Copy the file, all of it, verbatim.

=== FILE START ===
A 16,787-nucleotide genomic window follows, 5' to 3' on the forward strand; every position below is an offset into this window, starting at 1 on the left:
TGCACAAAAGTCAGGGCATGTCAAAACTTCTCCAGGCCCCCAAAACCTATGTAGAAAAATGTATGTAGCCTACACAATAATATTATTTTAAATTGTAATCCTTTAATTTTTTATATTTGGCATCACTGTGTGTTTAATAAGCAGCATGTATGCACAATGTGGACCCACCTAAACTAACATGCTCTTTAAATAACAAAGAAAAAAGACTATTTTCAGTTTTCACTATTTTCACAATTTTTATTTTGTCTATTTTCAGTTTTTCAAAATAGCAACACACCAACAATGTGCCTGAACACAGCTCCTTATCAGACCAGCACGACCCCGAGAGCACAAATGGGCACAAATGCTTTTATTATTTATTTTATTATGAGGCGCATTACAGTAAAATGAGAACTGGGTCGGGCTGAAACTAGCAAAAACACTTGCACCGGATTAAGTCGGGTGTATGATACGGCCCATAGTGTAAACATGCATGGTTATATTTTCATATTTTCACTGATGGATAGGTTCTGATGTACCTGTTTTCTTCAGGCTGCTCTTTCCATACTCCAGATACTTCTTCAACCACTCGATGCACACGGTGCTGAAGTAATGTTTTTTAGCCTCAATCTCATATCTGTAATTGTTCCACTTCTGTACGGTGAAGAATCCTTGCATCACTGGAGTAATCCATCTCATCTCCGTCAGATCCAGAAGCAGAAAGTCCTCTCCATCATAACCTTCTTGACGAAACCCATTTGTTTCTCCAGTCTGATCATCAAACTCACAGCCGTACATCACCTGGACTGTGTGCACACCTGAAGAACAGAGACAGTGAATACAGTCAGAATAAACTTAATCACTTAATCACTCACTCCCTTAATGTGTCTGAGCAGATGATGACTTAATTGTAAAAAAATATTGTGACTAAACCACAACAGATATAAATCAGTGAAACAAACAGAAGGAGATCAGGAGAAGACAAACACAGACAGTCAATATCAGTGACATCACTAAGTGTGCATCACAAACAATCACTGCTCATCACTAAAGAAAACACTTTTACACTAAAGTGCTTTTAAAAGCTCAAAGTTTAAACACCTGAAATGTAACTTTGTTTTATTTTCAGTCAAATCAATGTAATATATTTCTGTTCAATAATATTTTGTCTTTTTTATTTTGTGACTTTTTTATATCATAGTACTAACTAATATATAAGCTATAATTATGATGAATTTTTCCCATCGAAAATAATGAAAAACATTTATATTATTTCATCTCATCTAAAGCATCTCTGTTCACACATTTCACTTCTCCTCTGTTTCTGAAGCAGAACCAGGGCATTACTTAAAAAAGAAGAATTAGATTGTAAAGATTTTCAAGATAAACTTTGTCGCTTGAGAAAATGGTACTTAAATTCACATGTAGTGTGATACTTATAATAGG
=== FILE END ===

A 16,787-nucleotide genomic window follows, 5' to 3' on the forward strand; every position below is an offset into this window, starting at 1 on the left:
TGCACAAAAGTCAGGGCATGTCAAAACTTCTCCAGGCCCCCAAAACCTATGTAGAAAAATGTATGTAGCCTACACAATAATATTATTTTAAATTGTAATCCTTTAATTTTTTATATTTGGCATCACTGTGTGTTTAATAAGCAGCATGTATGCACAATGTGGACCCACCTAAACTAACATGCTCTTTAAATAACAAAGAAAAAAGACTATTTTCAGTTTTCACTATTTTCACAATTTTTATTTTGTCTATTTTCAGTTTTTCAAAATAGCAACACACCAACAATGTGCCTGAACACAGCTCCTTATCAGACCAGCACGACCCCGAGAGCACAAATGGGCACAAATGCTTTTATTATTTATTTTATTATGAGGCGCATTACAGTAAAATGAGAACTGGGTCGGGCTGAAACTAGCAAAAACACTTGCACCGGATTAAGTCGGGTGTATGATACGGCCCATAGTGTAAACATGCATGGTTATATTTTCATATTTTCACTGATGGATAGGTTCTGATGTACCTGTTTTCTTCAGGCTGCTCTTTCCATACTCCAGATACTTCTTCAACCACTCGATGCACACGGTGCTGAAGTAATGTTTTTTAGCCTCAATCTCATATCTGTAATTGTTCCACTTCTGTACGGTGAAGAATCCTTGCATCACTGGAGTAATCCATCTCATCTCCGTCAGATCCAGAAGCAGAAAGTCCTCTCCATCATAACCTTCTTGACGAAACCCATTTGTTTCTCCAGTCTGATCATCAAACTCACAGCCGTACATCACCTGGACTGTGTGCACACCTGAAGAACAGAGACAGTGAATACAGTCAGAATAAACTTAATCACTTAATCACTCACTCCCTTAATGTGTCTGAGCAGATGATGACTTAATTGTAAAAAAATATTGTGACTAAACCACAACAGATATAAATCAGTGAAACAAACAGAAGGAGATCAGGAGAAGACAAACACAGACAGTCAATATCAGTGACATCACTAAGTGTGCATCACAAACAATCACTGCTCATCACTAAAGAAAACACTTTTACACTAAAGTGCTTTTAAAAGCTCAAAGTTTAAACACCTGAAATGTAACTTTGTTTTATTTTCAGTCAAATCAATGTAATATATTTCTGTTCAATAATATTTTGTCTTTTTTATTTTGTGACTTTTTTATATCATAGTACTAACTAATATATAAGCTATAATTATGATGAATTTTTCCCATCGAAAATAATGAAAAACATTTATATTATTTCATCTCATCTAAAGCATCTCTGTTCACACATTTCACTTCTCCTCTGTTTCTGAAGCAGAACCAGGGCATTACTTAAAAAAGAAGAATTAGATTGTAAAGATTTTCAAGATAAACTTTGTCGCTTGAGAAAATGGTACTTAAATTCACATGTAGTGTGATACTTATAATAGG